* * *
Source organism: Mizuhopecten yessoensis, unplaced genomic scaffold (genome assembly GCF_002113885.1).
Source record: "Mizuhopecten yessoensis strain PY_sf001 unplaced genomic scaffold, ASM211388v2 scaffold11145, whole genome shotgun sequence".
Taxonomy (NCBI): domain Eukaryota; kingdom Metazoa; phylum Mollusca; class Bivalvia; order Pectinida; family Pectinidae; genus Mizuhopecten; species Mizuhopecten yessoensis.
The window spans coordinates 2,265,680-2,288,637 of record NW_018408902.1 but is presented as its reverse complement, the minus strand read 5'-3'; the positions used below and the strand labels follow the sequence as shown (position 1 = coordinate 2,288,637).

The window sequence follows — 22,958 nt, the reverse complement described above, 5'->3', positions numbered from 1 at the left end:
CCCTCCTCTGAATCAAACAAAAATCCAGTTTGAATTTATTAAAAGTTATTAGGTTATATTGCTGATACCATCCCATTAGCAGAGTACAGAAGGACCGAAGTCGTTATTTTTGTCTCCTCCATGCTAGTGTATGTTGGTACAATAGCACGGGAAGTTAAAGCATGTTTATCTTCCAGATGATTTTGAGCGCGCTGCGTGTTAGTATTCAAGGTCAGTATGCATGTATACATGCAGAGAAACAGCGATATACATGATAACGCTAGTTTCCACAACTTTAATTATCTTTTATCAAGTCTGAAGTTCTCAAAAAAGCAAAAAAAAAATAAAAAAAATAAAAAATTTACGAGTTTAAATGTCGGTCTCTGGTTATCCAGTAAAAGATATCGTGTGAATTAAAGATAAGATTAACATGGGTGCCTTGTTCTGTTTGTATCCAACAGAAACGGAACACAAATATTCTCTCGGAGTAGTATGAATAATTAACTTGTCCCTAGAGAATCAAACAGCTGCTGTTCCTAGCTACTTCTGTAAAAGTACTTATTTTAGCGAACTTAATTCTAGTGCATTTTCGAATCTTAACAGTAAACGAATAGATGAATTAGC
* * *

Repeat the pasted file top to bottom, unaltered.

Source organism: Mizuhopecten yessoensis, unplaced genomic scaffold (genome assembly GCF_002113885.1).
Source record: "Mizuhopecten yessoensis strain PY_sf001 unplaced genomic scaffold, ASM211388v2 scaffold11145, whole genome shotgun sequence".
Taxonomy (NCBI): domain Eukaryota; kingdom Metazoa; phylum Mollusca; class Bivalvia; order Pectinida; family Pectinidae; genus Mizuhopecten; species Mizuhopecten yessoensis.
The window spans coordinates 2,265,680-2,288,637 of record NW_018408902.1 but is presented as its reverse complement, the minus strand read 5'-3'; the positions used below and the strand labels follow the sequence as shown (position 1 = coordinate 2,288,637).

The window sequence follows — 22,958 nt, the reverse complement described above, 5'->3', positions numbered from 1 at the left end:
CCCTCCTCTGAATCAAACAAAAATCCAGTTTGAATTTATTAAAAGTTATTAGGTTATATTGCTGATACCATCCCATTAGCAGAGTACAGAAGGACCGAAGTCGTTATTTTTGTCTCCTCCATGCTAGTGTATGTTGGTACAATAGCACGGGAAGTTAAAGCATGTTTATCTTCCAGATGATTTTGAGCGCGCTGCGTGTTAGTATTCAAGGTCAGTATGCATGTATACATGCAGAGAAACAGCGATATACATGATAACGCTAGTTTCCACAACTTTAATTATCTTTTATCAAGTCTGAAGTTCTCAAAAAAGCAAAAAAAAAATAAAAAAAATAAAAAATTTACGAGTTTAAATGTCGGTCTCTGGTTATCCAGTAAAAGATATCGTGTGAATTAAAGATAAGATTAACATGGGTGCCTTGTTCTGTTTGTATCCAACAGAAACGGAACACAAATATTCTCTCGGAGTAGTATGAATAATTAACTTGTCCCTAGAGAATCAAACAGCTGCTGTTCCTAGCTACTTCTGTAAAAGTACTTATTTTAGCGAACTTAATTCTAGTGCATTTTCGAATCTTAACAGTAAACGAATAGATGAATTAGC